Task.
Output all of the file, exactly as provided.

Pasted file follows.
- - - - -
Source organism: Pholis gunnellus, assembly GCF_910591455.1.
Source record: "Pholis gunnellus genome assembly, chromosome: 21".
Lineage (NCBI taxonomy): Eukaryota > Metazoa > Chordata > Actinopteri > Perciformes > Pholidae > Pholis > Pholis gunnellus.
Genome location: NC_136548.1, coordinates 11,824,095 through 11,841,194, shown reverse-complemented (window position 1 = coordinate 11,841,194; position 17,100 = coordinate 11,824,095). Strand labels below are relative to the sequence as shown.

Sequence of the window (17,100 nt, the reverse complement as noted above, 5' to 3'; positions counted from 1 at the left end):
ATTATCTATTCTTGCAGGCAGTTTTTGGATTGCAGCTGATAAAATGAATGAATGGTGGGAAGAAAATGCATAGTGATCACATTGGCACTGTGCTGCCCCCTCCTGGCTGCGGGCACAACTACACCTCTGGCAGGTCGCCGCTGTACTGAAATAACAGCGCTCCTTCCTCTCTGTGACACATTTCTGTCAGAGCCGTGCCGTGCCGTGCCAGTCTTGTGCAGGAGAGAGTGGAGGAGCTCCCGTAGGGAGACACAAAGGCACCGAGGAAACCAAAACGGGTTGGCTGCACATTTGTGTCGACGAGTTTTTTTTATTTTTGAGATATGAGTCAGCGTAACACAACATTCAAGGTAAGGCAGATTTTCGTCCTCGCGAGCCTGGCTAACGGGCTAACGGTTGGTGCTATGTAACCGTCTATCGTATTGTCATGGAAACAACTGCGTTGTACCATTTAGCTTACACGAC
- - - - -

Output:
Source organism: Pholis gunnellus, assembly GCF_910591455.1.
Source record: "Pholis gunnellus genome assembly, chromosome: 21".
Lineage (NCBI taxonomy): Eukaryota > Metazoa > Chordata > Actinopteri > Perciformes > Pholidae > Pholis > Pholis gunnellus.
Genome location: NC_136548.1, coordinates 11,824,095 through 11,841,194, shown reverse-complemented (window position 1 = coordinate 11,841,194; position 17,100 = coordinate 11,824,095). Strand labels below are relative to the sequence as shown.

Sequence of the window (17,100 nt, the reverse complement as noted above, 5' to 3'; positions counted from 1 at the left end):
ATTATCTATTCTTGCAGGCAGTTTTTGGATTGCAGCTGATAAAATGAATGAATGGTGGGAAGAAAATGCATAGTGATCACATTGGCACTGTGCTGCCCCCTCCTGGCTGCGGGCACAACTACACCTCTGGCAGGTCGCCGCTGTACTGAAATAACAGCGCTCCTTCCTCTCTGTGACACATTTCTGTCAGAGCCGTGCCGTGCCGTGCCAGTCTTGTGCAGGAGAGAGTGGAGGAGCTCCCGTAGGGAGACACAAAGGCACCGAGGAAACCAAAACGGGTTGGCTGCACATTTGTGTCGACGAGTTTTTTTTATTTTTGAGATATGAGTCAGCGTAACACAACATTCAAGGTAAGGCAGATTTTCGTCCTCGCGAGCCTGGCTAACGGGCTAACGGTTGGTGCTATGTAACCGTCTATCGTATTGTCATGGAAACAACTGCGTTGTACCATTTAGCTTACACGAC